Jewish Quarter

Jewish Quarter, Prague

Located near Old Town is the Old Jewish Quarter, complete with one of the oldest standing synagogues in Europe (the other is in Amsterdam). The Jewish Quarter is a great place to stay because you are in a historic area with many sights and history. There are fewer hotels here but the more apartment-style rooms you can book, like this one. And it is just a short walk to Old Town Square and Malá Strana.

Malá Strana

Historic architecture in Mala Strana, Prague, with terracotta rooftops
Kyle Kroeger / ViaTravelers

The Malá Strana neighborhood is like walking into a Renaissance festival. Stay at the luxury hotel Hotel Pod Věží; it’s outstanding. Another good option is Hotel Waldstein. Baroque architecture lines every street; if you look closely, you will find hidden gems and sculptures. The Charles Bridge connects Malá Strana to Old Town, so you can easily walk between these historic areas.

New Town

New Town Prague

New Town, or Novémsto, is a great option to see the sights but not be as in the mix. It is still within walking distance of Old Town and a great way to explore Prague without all the bustle.

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How to get around Prague

Vintage orange tram 5572 in Prague's historic streets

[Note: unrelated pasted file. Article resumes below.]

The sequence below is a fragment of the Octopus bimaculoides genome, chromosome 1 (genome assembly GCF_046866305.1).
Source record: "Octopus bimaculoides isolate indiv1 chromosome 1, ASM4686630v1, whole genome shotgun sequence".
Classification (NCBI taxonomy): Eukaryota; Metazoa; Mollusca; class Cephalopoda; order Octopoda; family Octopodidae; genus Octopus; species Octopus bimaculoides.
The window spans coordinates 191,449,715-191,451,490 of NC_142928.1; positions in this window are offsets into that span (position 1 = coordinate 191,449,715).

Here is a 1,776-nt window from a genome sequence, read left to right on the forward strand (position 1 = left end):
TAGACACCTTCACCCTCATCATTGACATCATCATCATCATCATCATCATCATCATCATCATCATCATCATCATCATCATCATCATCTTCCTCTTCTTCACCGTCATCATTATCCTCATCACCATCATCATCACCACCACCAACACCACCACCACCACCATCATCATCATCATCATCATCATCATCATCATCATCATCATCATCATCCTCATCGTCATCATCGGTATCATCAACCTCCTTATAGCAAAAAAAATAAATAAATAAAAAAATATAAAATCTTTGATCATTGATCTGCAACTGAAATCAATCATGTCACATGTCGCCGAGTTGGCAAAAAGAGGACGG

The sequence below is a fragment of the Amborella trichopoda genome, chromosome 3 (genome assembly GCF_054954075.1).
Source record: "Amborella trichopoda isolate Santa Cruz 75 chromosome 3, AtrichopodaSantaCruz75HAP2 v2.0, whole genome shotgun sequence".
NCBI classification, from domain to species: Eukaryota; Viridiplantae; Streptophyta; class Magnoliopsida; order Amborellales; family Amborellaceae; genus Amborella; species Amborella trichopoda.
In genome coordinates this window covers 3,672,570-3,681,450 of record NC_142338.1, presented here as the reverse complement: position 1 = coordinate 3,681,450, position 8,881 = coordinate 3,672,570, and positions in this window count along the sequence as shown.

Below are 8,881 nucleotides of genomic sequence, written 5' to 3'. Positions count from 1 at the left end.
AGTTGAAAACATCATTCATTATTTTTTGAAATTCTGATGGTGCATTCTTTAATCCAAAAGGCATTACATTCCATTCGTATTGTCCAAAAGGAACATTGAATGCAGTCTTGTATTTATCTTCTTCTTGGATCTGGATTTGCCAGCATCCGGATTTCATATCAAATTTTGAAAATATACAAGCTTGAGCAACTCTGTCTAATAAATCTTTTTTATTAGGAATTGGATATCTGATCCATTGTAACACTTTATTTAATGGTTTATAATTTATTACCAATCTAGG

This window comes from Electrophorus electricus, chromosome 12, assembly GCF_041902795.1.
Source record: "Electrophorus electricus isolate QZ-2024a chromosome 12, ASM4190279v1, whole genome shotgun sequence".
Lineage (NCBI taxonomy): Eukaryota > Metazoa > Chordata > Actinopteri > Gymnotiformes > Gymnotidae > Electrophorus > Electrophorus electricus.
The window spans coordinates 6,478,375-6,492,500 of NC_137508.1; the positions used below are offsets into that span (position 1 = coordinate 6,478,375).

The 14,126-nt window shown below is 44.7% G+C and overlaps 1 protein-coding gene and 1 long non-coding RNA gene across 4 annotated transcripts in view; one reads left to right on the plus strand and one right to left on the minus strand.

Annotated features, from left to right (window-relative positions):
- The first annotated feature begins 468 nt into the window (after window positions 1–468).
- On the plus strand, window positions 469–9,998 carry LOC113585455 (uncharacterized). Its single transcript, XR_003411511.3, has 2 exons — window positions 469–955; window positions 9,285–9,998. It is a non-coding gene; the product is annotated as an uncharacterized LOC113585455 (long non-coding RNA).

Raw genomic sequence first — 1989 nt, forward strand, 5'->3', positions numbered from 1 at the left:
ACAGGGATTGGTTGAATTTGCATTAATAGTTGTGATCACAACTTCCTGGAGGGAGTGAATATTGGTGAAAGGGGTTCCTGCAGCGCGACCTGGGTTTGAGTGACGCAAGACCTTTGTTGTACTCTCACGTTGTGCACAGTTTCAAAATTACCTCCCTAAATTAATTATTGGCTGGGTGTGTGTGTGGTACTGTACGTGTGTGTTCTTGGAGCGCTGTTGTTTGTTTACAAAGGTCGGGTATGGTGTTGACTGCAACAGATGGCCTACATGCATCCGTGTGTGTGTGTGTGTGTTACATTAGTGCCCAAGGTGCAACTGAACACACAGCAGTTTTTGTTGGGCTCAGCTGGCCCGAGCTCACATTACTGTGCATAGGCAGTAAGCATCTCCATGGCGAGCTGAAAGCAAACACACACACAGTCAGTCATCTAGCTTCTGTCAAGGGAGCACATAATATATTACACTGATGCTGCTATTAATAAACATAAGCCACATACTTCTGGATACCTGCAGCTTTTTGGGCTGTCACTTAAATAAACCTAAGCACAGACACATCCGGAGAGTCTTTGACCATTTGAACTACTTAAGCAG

Kyle Kroeger / ViaTravelers

Prague is for you if you are looking for a walkable city to visit. Although some places are not always close together, the views and routes are scenic and allow for exploring more quiet city areas.

All major attractions can be reached via metros or trains for people who prefer public transport. You can purchase tickets individually or with a single or multiple-day public transportation card. Always check your ticket at a machine before using it. If that all seems too much, you can always rent a car.

Day One in Prague

We arrived in Prague for three days at around 10 am and headed straight to our Airbnb in the Jewish Quarter. After dropping off the luggage and freshening up, we walked to Old Town Hall Square.

Old Town Square

Old Square in Prague Aerial View

The first three-day stop in Prague is at Old Town Square to see the Old Town Hall and Old Town Hall Tower, complete with the Astronomical Clock. This UNESCO World Heritage Site is part of what makes people want to visit Prague.

Book a ticket to go inside the Town Hall and see the Astronomical Clock from inside. The tour doesn’t take too long, making it the perfect spot to start your visit to Prague!

The Old Town Square is a bustling historic European square with restaurants, entertainers, shops, and museums. Stop by a food cart for local ice cream treats and peruse the shops.

The Old Town Hall Tower is the center point of this square. The Town Hall has seen a lot of events just outside its doors. You can learn all about it on a tour. With just three days in Prague, this should top your list.

See Related: Is Prague Safe to Visit?

Astronomical Clock

Prague Astronomical Clock

The infamous Astronomical Clock (Prague Orloj) is in the Old Town Hall Tower. I know what you’re probably thinking: how cool can an astronomical clock be?

Well, we have seen dozens of astronomical clocks, and this one is truly amazing. Truly. It was first built in the early 1400s, was made to attract visitors, and still does so today. Having undergone several restorations and rebuilds, it is one of the oldest astronomical clocks in the world.